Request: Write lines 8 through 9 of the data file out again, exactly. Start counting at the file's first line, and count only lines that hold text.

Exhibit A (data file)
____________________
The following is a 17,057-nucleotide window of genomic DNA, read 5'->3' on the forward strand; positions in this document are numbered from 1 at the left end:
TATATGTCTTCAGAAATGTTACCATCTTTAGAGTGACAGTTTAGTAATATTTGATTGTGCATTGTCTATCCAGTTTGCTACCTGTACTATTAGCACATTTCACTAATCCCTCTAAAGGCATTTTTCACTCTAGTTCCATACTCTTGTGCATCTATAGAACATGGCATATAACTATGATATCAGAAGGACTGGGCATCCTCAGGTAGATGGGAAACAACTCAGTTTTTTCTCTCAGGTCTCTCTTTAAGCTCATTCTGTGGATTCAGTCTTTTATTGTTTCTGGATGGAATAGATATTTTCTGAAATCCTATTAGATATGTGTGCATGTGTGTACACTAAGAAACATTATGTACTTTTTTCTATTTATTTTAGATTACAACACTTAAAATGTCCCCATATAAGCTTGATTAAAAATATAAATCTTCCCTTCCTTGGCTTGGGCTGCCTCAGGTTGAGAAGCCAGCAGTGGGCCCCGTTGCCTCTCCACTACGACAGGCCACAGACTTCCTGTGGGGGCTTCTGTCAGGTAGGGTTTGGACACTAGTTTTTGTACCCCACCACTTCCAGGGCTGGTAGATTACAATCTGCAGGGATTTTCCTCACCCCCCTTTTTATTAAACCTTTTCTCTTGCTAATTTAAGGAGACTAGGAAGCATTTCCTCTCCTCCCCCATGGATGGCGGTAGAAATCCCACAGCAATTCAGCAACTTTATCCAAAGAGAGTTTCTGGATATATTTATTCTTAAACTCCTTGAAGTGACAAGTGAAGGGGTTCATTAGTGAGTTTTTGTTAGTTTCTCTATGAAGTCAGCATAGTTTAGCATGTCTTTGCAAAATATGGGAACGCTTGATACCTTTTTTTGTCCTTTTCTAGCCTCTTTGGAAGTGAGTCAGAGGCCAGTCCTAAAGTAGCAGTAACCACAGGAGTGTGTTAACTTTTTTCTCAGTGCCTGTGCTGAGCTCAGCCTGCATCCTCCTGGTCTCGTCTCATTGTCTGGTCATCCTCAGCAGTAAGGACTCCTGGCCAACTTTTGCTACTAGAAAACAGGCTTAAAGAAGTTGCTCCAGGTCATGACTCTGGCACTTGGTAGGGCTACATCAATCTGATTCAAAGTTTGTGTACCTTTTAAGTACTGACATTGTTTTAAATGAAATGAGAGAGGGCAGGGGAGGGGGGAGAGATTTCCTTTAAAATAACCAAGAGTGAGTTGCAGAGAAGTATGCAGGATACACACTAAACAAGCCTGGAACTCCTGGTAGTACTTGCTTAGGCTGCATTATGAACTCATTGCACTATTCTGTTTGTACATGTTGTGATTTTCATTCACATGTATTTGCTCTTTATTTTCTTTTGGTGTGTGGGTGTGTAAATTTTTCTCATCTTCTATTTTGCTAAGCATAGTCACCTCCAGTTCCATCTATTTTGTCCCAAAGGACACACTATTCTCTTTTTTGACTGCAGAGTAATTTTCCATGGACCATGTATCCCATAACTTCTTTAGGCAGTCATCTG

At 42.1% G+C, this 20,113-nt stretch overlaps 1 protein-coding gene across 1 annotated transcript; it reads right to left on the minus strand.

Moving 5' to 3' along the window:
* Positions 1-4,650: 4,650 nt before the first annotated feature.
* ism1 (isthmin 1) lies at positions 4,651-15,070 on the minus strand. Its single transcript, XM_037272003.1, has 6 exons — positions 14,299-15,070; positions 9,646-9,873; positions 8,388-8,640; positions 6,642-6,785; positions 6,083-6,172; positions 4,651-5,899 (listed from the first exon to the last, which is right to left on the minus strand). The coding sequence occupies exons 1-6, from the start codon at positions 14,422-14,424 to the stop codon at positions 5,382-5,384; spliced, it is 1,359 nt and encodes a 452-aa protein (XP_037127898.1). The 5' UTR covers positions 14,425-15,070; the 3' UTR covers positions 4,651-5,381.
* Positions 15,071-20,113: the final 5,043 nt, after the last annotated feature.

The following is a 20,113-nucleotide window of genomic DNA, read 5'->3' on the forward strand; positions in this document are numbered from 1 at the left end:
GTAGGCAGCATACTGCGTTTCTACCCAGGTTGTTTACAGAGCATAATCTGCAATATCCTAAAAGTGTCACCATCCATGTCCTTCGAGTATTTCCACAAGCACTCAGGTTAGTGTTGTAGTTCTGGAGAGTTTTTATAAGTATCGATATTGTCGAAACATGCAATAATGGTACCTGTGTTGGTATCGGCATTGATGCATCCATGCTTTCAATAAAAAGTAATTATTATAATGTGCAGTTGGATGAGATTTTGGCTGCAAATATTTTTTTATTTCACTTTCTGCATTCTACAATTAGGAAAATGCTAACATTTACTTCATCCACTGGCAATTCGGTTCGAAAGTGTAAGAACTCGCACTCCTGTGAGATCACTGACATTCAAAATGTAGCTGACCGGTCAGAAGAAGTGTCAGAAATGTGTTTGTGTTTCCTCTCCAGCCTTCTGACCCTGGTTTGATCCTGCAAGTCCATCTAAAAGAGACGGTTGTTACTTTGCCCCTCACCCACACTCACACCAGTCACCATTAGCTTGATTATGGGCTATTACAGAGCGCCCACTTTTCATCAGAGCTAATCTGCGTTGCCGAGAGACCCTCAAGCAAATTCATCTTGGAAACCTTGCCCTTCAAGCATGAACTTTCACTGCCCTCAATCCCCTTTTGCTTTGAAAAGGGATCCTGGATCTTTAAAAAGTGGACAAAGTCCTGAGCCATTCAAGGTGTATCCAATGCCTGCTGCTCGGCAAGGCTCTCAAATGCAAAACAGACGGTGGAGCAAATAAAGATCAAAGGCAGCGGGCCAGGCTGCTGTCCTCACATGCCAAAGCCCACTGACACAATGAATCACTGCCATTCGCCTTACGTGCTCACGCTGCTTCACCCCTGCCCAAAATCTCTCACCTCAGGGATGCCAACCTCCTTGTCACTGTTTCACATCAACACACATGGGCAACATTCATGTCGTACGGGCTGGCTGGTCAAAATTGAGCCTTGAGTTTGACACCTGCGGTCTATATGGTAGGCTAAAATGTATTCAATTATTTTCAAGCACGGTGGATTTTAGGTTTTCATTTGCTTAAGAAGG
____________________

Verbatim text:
The following is a 20,113-nucleotide window of genomic DNA, read 5'->3' on the forward strand; positions in this document are numbered from 1 at the left end:
GTAGGCAGCATACTGCGTTTCTACCCAGGTTGTTTACAGAGCATAATCTGCAATATCCTAAAAGTGTCACCATCCATGTCCTTCGAGTATTTCCACAAGCACTCAGGTTAGTGTTGTAGTTCTGGAGAGTTTTTATAAGTATCGATATTGTCGAAACATGCAATAATGGTACCTGTGTTGGTATCGGCATTGATGCATCCATGCTTTCAATAAAAAGTAATTATTATAATGTGCAGTTGGATGAGATTTTGGCTGCAAATATTTTTTTATTTCACTTTCTGCATTCTACAATTAGGAAAATGCTAACATTTACTTCATCCACTGGCAATTCGGTTCGAAAGTGTAAGAACTCGCACTCCTGTGAGATCACTGACATTCAAAATGTAGCTGACCGGTCAGAAGAAGTGTCAGAAATGTGTTTGTGTTTCCTCTCCAGCCTTCTGACCCTGGTTTGATCCTGCAAGTCCATCTAAAAGAGACGGTTGTTACTTTGCCCCTCACCCACACTCACACCAGTCACCATTAGCTTGATTATGGGCTATTACAGAGCGCCCACTTTTCATCAGAGCTAATCTGCGTTGCCGAGAGACCCTCAAGCAAATTCATCTTGGAAACCTTGCCCTTCAAGCATGAACTTTCACTGCCCTCAATCCCCTTTTGCTTTGAAAAGGGATCCTGGATCTTTAAAAAGTGGACAAAGTCCTGAGCCATTCAAGGTGTATCCAATGCCTGCTGCTCGGCAAGGCTCTCAAATGCAAAACAGACGGTGGAGCAAATAAAGATCAAAGGCAGCGGGCCAGGCTGCTGTCCTCACATGCCAAAGCCCACTGACACAATGAATCACTGCCATTCGCCTTACGTGCTCACGCTGCTTCACCCCTGCCCAAAATCTCTCACCTCAGGGATGCCAACCTCCTTGTCACTGTTTCACATCAACACACATGGGCAACATTCATGTCGTACGGGCTGGCTGGTCAAAATTGAGCCTTGAGTTTGACACCTGCGGTCTATATGGTAGGCTAAAATGTATTCAATTATTTTCAAGCACGGTGGATTTTAGGTTTTCATTTGCTTAAGAAGG